Taking Care of Your Mental Wellbeing in Retirement

Taking Care of Your Mental Wellbeing in Retirement

Nobody is immune to mental health issues, and problems can often develop after big life changes like retirement. The good news is that there are many ways to support your mental wellbeing, and there’s always help to get you back up and running if you run into any trouble.

 

Make Physical Health a Priority

As important as it is to have hobbies you enjoy, like reading, having fun at the best sports betting sites in New Zealand and around the rest of the world, or watching insightful documentaries, you have to start taking care of your body, too.

Exercising, eating a balanced diet, getting enough sleep, and drinking enough water all affect our mood and energy levels hugely. Why not explore a new sport or different type of physical activity? Take a chance and cook something you’ve never cooked before? Age is nothing but a number when it comes to trying new things, and doing so will add years to your life!

The internet is a great resource if you’re looking for guidance to start getting healthier, and you’ll find a plethora of ways to get fitter, explore your more outlandish culinary interests, and gather information on integrating healthful habits into your daily life online.

Explore What Gives You Purpose

Ambitions and desires are vital for your mental wellbeing, and getting up in the morning to implement something important to you will make each day another exciting possibility. There are many different ways to spend your time now that you have so much more of it, and it’s advised that you start exploring what’s known as Purposeful Activities.

These are the kinds of actions that help you feel like you’re contributing something to the world, whether it be just for you, your friends and family, or the broader community, and what counts as a Purposeful Activity will be different for everyone. Maybe it’s finally getting through that reading list of the best books ever written, or lending a hand at the SPCA, or finally learning to speak French, German, or Spanish.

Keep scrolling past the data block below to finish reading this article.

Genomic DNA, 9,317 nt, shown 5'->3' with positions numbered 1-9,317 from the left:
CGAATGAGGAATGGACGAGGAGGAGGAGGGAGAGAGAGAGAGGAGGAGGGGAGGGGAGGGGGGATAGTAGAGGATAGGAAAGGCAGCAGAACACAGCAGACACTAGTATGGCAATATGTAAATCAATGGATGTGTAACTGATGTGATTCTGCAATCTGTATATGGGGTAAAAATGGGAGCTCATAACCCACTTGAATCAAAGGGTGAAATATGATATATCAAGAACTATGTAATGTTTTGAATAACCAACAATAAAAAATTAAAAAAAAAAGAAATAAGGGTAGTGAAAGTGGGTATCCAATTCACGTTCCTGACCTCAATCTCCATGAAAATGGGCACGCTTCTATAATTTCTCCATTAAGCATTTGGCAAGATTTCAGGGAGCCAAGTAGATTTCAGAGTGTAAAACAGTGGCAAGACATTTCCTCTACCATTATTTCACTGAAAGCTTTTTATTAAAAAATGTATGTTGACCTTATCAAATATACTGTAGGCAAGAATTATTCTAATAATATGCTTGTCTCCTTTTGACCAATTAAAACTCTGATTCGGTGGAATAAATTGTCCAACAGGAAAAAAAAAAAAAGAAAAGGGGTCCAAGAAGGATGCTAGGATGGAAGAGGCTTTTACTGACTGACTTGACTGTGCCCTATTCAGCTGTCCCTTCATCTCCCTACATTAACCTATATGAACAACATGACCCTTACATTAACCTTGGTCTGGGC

Don’t be intimidated by not knowing what to do, either, since finding out can be half the fun. Make a list of things that interest you and work your way down it until you’ve found an activity that energises you and makes you excited about what you do.

Let Your Inner Child Out to Play

Whether it’s building, dancing, drawing, painting, or writing, a creative hobby can be a massive source of joy for retirees. The challenge of picking up a new skill will get your blood pumping, and returning to a hobby you simply didn’t have time for when you were working each day can bring you huge satisfaction and pleasure.

Pursuing creative activities allow you to access the state of Flow, defined as when time seems to stop thanks to your total concentration being absorbed by what you’re doing. Studies have shown that those of us who engage in creative activities more often experience this flow state and report feelings of satisfaction and happiness more frequently.